Kansas Struggling To Provide Summer Meals To Students In Need
It’s estimated that almost half of the students enrolled in Kansas public schools receive free or reduced-priced meals. But of those 185,784 children, only about 7 percent take advantage of meals offered in the summer. That ranks Kansas 48th in the country. KMUW’s Sean Sandefur reports . . .
Breakfast and Lunch in the Summer?
With the early morning sun barely visible, a group of students at Haysville West Middle School socialize and get a bite to eat. They wear big, winter coats and lug around colorful backpacks. Gina Lee is the director of food services for the district.
"This is where we serve breakfast and lunch," Lee says, as she gives a tour of the cafeteria.
The kids in line for breakfast have arrived early, so they can grab a pastry and orange juice before class.
Lee says her district follows nutritional guidelines from the National School Lunch Program to make sure students have the energy to focus on their schoolwork. Children whose parents are low-income can get their breakfast or lunch for free. For some, it’s the only way to get a meal during the day.
“It's now taking two incomes to live, and having parents at home isn't an option for some students." Lee says. "So yes, sometimes this is the only meal they receive. And we're fortunate that we can provide that for them.”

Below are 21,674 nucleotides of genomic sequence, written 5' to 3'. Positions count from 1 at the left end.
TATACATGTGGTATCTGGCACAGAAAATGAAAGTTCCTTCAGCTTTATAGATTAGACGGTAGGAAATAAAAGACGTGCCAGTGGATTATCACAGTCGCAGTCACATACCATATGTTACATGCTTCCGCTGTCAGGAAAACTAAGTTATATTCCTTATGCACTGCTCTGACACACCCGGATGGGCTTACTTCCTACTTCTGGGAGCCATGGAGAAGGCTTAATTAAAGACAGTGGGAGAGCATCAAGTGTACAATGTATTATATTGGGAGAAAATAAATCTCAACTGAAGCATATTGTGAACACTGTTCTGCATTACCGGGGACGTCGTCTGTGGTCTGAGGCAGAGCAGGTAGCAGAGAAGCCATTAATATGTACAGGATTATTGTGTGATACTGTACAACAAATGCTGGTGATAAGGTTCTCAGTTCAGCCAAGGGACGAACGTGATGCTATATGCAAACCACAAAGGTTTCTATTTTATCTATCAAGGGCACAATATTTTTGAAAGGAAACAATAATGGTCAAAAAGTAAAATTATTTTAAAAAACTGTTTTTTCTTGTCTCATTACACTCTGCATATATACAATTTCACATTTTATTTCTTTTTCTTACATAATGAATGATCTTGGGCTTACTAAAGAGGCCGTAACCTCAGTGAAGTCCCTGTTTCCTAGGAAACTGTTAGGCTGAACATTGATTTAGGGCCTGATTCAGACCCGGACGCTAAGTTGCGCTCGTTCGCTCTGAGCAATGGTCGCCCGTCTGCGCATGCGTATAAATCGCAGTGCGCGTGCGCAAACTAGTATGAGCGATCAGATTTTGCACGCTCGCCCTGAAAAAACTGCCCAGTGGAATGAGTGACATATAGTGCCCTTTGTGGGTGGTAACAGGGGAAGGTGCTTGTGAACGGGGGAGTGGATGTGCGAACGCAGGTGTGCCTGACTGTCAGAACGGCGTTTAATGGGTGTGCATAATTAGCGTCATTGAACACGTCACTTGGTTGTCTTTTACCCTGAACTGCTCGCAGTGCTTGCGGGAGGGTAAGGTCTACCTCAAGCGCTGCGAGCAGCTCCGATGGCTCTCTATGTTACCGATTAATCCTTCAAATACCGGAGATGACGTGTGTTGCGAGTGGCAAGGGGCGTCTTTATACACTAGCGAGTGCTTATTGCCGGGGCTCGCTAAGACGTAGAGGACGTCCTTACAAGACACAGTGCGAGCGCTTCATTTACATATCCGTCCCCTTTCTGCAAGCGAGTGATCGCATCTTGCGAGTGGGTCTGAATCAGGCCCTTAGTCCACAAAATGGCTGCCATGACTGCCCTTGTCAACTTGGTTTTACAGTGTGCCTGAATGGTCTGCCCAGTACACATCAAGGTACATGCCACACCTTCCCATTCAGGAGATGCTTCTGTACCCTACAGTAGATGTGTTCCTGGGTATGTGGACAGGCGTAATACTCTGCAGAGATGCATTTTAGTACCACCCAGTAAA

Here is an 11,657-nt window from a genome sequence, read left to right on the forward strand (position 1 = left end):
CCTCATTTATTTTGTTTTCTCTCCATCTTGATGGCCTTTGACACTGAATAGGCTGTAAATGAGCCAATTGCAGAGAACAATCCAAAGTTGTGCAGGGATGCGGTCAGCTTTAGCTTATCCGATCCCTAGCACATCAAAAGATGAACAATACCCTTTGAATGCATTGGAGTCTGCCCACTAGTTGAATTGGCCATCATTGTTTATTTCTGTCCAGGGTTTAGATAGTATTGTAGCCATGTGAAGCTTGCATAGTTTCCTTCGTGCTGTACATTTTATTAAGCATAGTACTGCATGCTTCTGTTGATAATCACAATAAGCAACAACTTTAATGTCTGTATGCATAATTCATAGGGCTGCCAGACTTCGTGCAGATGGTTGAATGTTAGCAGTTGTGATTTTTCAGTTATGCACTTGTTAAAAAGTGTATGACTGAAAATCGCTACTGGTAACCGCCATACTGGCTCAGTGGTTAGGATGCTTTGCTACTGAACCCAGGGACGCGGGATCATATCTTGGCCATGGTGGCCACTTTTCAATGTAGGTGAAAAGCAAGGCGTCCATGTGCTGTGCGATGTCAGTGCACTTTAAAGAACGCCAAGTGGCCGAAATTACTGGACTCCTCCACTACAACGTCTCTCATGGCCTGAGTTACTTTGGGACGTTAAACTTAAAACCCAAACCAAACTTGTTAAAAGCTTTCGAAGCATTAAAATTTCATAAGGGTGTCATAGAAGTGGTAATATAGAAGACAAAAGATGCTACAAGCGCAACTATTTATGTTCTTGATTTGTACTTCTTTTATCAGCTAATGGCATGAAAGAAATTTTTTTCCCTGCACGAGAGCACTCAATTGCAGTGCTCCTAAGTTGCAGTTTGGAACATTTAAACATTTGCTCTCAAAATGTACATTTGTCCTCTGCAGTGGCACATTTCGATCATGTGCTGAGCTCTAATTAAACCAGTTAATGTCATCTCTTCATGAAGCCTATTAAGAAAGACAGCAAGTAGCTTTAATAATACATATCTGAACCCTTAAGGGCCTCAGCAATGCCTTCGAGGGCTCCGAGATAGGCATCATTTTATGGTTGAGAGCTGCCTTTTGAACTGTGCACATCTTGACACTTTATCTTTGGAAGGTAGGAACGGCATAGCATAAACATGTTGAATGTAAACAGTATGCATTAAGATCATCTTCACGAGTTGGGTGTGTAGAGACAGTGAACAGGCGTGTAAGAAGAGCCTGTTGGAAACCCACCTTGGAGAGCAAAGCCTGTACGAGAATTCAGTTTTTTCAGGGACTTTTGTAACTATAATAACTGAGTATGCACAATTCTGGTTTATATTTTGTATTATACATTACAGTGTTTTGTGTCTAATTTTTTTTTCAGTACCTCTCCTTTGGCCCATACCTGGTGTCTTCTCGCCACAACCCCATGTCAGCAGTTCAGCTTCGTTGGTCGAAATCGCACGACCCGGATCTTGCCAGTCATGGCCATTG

Lee says when school is in session, feeding hungry kids is easier, as they’re already in the building five days a week. But when classes let out for the summer, reaching hungry students can be a challenge.
The Haysville School District’s solution is to provide breakfast and lunch at three strategic sites in the summer. All meals are reimbursed by the federal government, through the Summer Food Service Program. The program can feed upwards of 1,000 kids each day, but usually the number is around 400, according to Lee.
“It’s a program that's based on serving the needs of the children in the community," she says. "We're very fortunate that we have an administrative staff in the Haysville School District that's very supportive of this program--it's important and valuable to them.”
The school district has found enough money in their budget to both staff these summer sites, and provide a bus for kids who live too far to walk or ride their bikes. Data shows that the Haysville School District is seeing a much higher rate of participation than the rest of Kansas.
Rebekah Gaston is the staff attorney for the Child Hunger Initiative at Kansas Appleseed.
She recently spoke at a conference centered on summer meal programs at the Kansas Health Foundation.
Gaston has been studying the percentage of students who are eligible for free and reduced-priced meals, but aren’t getting help with meals in the summer. Kansas hasn’t fared well.
“For the summer of 2012, we ranked 50th," she says. "That's out of 51, because Washington, DC is included in the list. In 2013, (Kansas was ranked) 48th--a small increase, but still far from where we need to be.”